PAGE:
It sounds very glamorous with its top note of Champagne Darling, and it’s Passion Flower and Marigold. The base claims to be Cashmere Woods, Musk and White Amber. However, whilst I did catch some synthetic and rather cheap smelling Musk, I would still describe this as a light  modern floral whose only USP is it’s fabric sprig on the lid.

Vera Wang is globally famous for her exquisite bridal gowns and I can see that this simple and inoffensive  scent (I’m trying not to say bland) would be a good bridal fragrance since it would neither offend or dominate. But sometimes I WANT to offend and dominate, dammit!

Lovestruck Floral Rush– wear and conform. Zzzz.

Givenchy Organza: Falling In Love Again, Never Wanted To…

 

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What am I to do? I can’t help it. The perfume quest bears similarities to life itself. It has chapters and passionate phases which burn bright and fade to ash. It is often littered with disappointments and dashed hopes, but contains bursts of joy and contentment and if you’re very lucky, an occasional thunderbolt of deep love that leads to a lifelong companionship.

Just yesterday, I was struck by a thunderbolt. I fell in love. I didn’t mean to. It wasn’t convenient, and I can assure you with some vehemence, that I sure as hell wasn’t dressed for the occasion.

It happened in Boots the Chemist. I was rain spattered and cold and you really don’t want to know what I was wearing. Let’s just say I was built for comfort and not for speed that day. I sighed as I looked at all the new fruity florals promising the same old same old. Then I saw a familiar bottle that looked like it had come out of retirement. With the strange Greek looking bottle, created in 1992, it wasn’t one I see regularly on the glass tester shelf. I had a vague memory of trying it around the time of it’s launch and thinking well of it, but not pursuing it further. I was younger back then. I’ve changed now.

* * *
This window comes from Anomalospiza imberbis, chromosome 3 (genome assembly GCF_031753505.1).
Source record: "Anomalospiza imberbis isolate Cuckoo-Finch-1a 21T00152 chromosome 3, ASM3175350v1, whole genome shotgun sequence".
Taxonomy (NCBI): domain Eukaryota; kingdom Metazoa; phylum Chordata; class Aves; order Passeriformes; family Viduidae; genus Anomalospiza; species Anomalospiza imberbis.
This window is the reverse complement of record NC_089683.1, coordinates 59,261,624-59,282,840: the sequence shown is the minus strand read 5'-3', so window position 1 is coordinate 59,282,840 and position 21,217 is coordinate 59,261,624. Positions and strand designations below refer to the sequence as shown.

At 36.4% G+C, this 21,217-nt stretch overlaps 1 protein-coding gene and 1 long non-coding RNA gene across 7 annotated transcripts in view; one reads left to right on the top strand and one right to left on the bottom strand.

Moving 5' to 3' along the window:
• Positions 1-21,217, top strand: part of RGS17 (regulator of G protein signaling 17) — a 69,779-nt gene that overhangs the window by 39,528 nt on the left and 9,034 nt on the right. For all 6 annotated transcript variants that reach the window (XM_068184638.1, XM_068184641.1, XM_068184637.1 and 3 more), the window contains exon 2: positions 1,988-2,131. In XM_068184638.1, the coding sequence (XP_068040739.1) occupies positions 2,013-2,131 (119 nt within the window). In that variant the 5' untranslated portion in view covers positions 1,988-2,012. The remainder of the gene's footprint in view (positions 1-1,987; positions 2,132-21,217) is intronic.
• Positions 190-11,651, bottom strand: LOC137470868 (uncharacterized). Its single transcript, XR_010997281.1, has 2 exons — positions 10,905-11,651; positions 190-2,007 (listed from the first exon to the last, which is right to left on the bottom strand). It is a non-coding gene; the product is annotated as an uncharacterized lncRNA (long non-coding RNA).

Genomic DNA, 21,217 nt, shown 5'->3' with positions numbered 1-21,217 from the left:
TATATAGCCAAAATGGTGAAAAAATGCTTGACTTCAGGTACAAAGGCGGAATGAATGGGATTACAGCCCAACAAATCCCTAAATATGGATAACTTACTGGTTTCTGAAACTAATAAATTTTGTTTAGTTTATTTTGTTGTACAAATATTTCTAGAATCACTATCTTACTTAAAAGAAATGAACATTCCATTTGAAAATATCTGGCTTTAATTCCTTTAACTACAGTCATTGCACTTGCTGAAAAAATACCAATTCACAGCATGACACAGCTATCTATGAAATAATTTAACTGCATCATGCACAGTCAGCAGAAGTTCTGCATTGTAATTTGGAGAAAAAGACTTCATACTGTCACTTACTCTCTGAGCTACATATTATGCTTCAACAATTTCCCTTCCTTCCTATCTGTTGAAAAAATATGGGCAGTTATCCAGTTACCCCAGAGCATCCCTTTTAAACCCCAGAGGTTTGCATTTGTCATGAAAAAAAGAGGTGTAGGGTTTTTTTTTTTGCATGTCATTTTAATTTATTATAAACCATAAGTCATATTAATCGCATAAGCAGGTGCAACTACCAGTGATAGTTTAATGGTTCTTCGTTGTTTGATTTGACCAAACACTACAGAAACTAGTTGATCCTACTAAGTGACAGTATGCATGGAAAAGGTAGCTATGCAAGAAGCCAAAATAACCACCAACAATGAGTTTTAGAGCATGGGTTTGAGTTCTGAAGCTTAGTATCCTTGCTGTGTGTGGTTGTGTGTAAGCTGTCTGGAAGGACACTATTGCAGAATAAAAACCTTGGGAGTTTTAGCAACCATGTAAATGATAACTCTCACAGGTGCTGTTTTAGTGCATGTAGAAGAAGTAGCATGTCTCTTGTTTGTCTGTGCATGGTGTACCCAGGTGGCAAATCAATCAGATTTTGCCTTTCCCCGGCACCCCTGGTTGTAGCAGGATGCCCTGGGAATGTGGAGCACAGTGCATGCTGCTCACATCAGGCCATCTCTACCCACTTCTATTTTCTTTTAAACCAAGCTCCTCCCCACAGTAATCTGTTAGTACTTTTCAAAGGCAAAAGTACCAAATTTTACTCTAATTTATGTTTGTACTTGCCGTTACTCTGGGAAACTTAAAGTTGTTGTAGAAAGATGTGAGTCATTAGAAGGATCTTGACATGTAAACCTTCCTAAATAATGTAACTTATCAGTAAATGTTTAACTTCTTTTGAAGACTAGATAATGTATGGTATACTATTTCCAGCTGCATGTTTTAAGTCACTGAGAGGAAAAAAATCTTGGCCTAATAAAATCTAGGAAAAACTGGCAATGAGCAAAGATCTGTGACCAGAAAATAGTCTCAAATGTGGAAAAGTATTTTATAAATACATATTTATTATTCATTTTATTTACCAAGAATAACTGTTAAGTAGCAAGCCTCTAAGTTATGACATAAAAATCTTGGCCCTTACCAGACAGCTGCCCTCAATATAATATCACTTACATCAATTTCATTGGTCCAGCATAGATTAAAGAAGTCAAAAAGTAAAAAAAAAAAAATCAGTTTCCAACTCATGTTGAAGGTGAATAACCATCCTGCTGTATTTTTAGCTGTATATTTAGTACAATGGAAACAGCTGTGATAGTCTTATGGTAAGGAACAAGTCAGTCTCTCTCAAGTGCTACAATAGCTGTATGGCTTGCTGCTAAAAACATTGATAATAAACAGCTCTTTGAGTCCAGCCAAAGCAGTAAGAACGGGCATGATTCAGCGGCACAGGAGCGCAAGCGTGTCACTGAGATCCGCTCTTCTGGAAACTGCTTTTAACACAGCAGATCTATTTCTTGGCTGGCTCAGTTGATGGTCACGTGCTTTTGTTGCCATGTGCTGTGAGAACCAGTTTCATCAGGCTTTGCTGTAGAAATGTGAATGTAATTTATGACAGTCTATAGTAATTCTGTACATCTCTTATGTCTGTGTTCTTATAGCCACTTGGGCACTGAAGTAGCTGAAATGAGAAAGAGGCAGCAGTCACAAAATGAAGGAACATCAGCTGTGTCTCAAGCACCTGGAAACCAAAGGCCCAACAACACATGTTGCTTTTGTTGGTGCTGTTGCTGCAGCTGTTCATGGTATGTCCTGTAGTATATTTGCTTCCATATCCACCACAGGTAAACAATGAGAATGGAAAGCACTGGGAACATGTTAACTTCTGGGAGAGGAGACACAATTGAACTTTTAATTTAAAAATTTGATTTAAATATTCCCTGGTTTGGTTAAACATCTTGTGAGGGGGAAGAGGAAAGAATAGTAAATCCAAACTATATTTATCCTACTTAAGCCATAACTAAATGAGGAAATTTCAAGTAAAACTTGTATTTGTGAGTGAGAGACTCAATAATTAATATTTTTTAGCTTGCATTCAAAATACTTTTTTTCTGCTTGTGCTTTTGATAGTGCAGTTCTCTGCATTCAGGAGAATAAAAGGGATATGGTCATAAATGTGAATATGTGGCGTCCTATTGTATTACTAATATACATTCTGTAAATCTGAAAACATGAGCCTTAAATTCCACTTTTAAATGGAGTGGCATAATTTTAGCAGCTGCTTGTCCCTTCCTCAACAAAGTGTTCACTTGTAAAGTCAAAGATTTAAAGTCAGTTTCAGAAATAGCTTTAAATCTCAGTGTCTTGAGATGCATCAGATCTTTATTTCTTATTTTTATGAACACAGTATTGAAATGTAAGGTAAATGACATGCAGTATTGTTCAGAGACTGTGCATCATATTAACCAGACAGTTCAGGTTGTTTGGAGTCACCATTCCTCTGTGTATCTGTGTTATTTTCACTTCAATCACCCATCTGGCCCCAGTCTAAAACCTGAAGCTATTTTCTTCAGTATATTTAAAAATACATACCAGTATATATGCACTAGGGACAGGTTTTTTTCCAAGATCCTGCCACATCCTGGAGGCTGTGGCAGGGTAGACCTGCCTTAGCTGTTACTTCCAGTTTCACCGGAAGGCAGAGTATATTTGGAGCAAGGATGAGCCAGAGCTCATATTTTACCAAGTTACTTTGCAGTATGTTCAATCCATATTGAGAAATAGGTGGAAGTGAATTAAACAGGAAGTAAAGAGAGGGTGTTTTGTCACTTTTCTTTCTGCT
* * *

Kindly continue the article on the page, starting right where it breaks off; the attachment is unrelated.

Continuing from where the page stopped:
Fast forward to my local Boots yesterday: I sprayed once and fell in love with it. I sprayed again, on both wrists, and on my coat sleeves as well. It was love all right. I’d been shot with cupid’s arrow.  Givenchy Organza is a perfect balance between White Flowers, namely Peony, Gardenia, and its non identical twin Tuberose, coupled with White Woods, dark Guaic woods, Amber and Nuts. I’ll say it again: “nuts”. This is not too Woodsy, as the Flowers calm it down. It’s not too Flowery as the Woods and Amber spice it up. The Walnut and Nutmeg add an oiliness with a hint of woody bitterness. The bitterness is taken on by the soft Florals, and so it comes full circle…Somehow the perfect balance has been achieved. This adorable and wearable Oriental Floral has had me sniffing my coat sleeve and afraid to wash my arm for two days. (Note- I have washed my arm, you may have no fears on that score. Your blogger is both spotless and fragrant, dear reader).

There are other Oriental Florals, sure, but this one stopped me in my tracks. It’s strong, yet pretty, and has resonance and depth. It’s perfume-y in the way I remember my mother and her friends smelling when I was growing up: exotic and heady. However, it is sweetened up by the flowers, and not merely an Oriental Spice like say, Opium or the wonderful Cinnabar. 

I love it so much that my immediate fear is that it may be discontinued and I will need to shoplift great crates of the stuff. (Another Note: I do not advocate crime and speak of shoplifting only to describe an impulse. Other methods of procurement are available). However, this is a healthily non-cheap price: just under £30 for 30ml, and seems to be widely available. At the moment.  My fragrance abandonment issues may come from a total inability to forgive Gucci for discontinuing the unique and beautiful Gucci Envy. A moment of silence please for a lost and perfect jewel. (Well, sometimes it’s on eBay, but even those are dying out).